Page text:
Last month we revealed three shortlisted schemes for the new West Hollywood Park, adjacent to the city’s new library off La Cienega Boulevard. Last week the city announced that LPA and Rios Clementi Hale has won, beating out other finalists Frederick Fisher and Partners with CMG and Langdon Wilson.
“We got very attracted to the project, and to the idea of making something that reconnects Los Angeles,” Zoltan Pali said of Taylor Yard Bridge, the pedestrian and bicycle bridge designed by his firm, Studio Pali Fekete architects (SPF:a). Originally introduced as part of a mitigations package twenty-two years ago, the bridge, which will span the Los Angeles River between Cypress Park and Elysian Valley, should be completed within two years at a cost of $5.3 million. Read More
Can better design save lives? That question is at the center of a proposal by Ogrydziak Prillinger Architects (OPA) to transform crosswalks along San Francisco’s Divisadero Street. The project, Sous Les Paves, originated in a GOOD design challenge by the Center for Architecture and Design. With help from AIA San Francisco, OPA partnered with local advocacy organization Walk San Francisco in a bid to improve pedestrian safety at street crossings.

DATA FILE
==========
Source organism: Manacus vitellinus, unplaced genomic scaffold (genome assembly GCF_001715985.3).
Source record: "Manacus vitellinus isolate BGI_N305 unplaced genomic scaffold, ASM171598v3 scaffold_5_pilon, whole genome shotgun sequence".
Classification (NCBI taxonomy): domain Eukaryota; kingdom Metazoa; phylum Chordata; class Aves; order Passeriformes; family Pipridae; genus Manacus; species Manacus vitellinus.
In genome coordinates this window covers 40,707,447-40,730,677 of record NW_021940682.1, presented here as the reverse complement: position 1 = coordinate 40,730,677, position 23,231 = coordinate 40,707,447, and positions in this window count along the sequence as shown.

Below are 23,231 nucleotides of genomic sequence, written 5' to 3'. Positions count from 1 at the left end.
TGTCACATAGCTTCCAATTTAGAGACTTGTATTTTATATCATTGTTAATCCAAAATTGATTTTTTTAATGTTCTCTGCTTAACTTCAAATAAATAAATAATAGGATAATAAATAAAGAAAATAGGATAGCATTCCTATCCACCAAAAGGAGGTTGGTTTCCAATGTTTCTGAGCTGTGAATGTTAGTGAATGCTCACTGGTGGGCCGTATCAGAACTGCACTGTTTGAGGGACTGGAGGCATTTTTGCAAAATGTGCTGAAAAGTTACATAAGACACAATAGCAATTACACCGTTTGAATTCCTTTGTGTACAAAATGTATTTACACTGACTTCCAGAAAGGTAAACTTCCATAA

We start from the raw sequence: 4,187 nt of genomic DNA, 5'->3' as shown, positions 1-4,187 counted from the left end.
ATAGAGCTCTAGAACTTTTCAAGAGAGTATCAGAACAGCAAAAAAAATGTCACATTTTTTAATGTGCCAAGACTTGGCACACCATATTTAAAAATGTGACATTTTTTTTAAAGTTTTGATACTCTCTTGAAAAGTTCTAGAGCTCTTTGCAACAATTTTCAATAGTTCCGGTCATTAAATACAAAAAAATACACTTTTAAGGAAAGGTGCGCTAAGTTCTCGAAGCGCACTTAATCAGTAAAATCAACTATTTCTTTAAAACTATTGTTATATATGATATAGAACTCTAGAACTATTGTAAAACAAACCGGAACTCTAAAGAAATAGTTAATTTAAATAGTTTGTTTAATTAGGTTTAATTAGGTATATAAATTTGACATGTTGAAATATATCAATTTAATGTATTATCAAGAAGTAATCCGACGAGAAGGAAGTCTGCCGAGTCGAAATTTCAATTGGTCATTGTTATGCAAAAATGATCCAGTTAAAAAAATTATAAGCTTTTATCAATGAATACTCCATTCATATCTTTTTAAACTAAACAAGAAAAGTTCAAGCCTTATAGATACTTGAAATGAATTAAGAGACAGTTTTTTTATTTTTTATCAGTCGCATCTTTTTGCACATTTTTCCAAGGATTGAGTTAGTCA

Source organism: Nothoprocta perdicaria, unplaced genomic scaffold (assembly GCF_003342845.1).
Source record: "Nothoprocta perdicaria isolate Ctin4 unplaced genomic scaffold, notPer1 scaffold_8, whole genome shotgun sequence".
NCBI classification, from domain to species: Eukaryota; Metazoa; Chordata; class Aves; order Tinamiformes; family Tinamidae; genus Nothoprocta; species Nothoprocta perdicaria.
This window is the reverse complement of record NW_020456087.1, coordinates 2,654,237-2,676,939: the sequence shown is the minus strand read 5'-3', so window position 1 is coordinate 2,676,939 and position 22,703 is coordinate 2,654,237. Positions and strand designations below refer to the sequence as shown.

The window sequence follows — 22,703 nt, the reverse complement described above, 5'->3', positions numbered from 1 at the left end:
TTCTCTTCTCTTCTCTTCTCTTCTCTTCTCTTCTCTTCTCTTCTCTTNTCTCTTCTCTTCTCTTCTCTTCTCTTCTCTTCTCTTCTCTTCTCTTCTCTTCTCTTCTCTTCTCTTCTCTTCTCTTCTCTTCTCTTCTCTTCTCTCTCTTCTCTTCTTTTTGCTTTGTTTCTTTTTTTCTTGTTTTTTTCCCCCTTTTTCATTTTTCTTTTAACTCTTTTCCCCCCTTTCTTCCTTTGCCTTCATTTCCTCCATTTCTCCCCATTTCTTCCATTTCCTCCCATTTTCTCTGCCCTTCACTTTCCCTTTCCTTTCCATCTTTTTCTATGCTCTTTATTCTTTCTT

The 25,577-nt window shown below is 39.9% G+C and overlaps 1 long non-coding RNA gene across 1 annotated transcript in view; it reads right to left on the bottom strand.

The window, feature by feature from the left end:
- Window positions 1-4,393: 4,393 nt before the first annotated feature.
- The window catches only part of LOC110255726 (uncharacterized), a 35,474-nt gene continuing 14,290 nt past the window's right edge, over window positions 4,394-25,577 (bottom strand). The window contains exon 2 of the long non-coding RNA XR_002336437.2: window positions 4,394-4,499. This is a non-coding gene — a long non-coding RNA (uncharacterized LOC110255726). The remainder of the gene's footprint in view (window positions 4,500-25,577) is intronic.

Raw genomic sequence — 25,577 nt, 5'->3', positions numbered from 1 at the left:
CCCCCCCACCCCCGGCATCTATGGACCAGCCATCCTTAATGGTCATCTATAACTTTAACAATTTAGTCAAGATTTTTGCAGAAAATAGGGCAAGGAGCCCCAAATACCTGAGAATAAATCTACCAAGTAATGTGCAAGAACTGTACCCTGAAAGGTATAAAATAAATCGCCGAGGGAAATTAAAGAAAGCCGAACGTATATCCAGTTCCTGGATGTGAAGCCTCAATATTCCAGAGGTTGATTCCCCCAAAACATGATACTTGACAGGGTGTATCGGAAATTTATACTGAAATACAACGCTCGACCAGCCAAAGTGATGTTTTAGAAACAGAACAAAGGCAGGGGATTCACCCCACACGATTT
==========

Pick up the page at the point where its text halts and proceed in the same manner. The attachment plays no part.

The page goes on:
If you’re looking for change in San Francisco, look no further than the city’s South of Market (SoMa) neighborhood. Central SoMa, a 24-square-block area between the central business district and Mission Bay, has been targeted for up-zoning and other public improvements as part of the Planning Department’s Central SoMa Plan (previously the Central Corridor Plan). The neighborhood is also the site of several major construction projects, including a $56 million renovation of the Moscone Center and the extension of Muni’s T Third Line.
All of the above may be affected by another potentially more radical change: Central SoMa has been identified as San Francisco’s first eco-district, as we reported last year. The district has taken some big steps since we last checked. Read More
It was early December in Seattle when the world’s biggest-diameter tunnel boring machine, called Bertha, came to a stop underneath Seattle. It was plowing through the city’s underground as part of the two-mile project to bring SR 99 underground and replace the Alaskan Way Viaduct. Overnight, it seemed as if the whole of Seattle and beyond was curious: was it buried treasure from the gold rush days? Or bootlegger artifacts?
Speaking of zombies, two of Downtown LA’s most long-stalled projects appear to be rising from the dead. The mixed-use project revolving around Julia Morgan’s beautiful Herald Examiner Building on Broadway is apparently finally getting underway, now developed by Forest City, and no longer designed by Morphosis. The designer has yet to be revealed.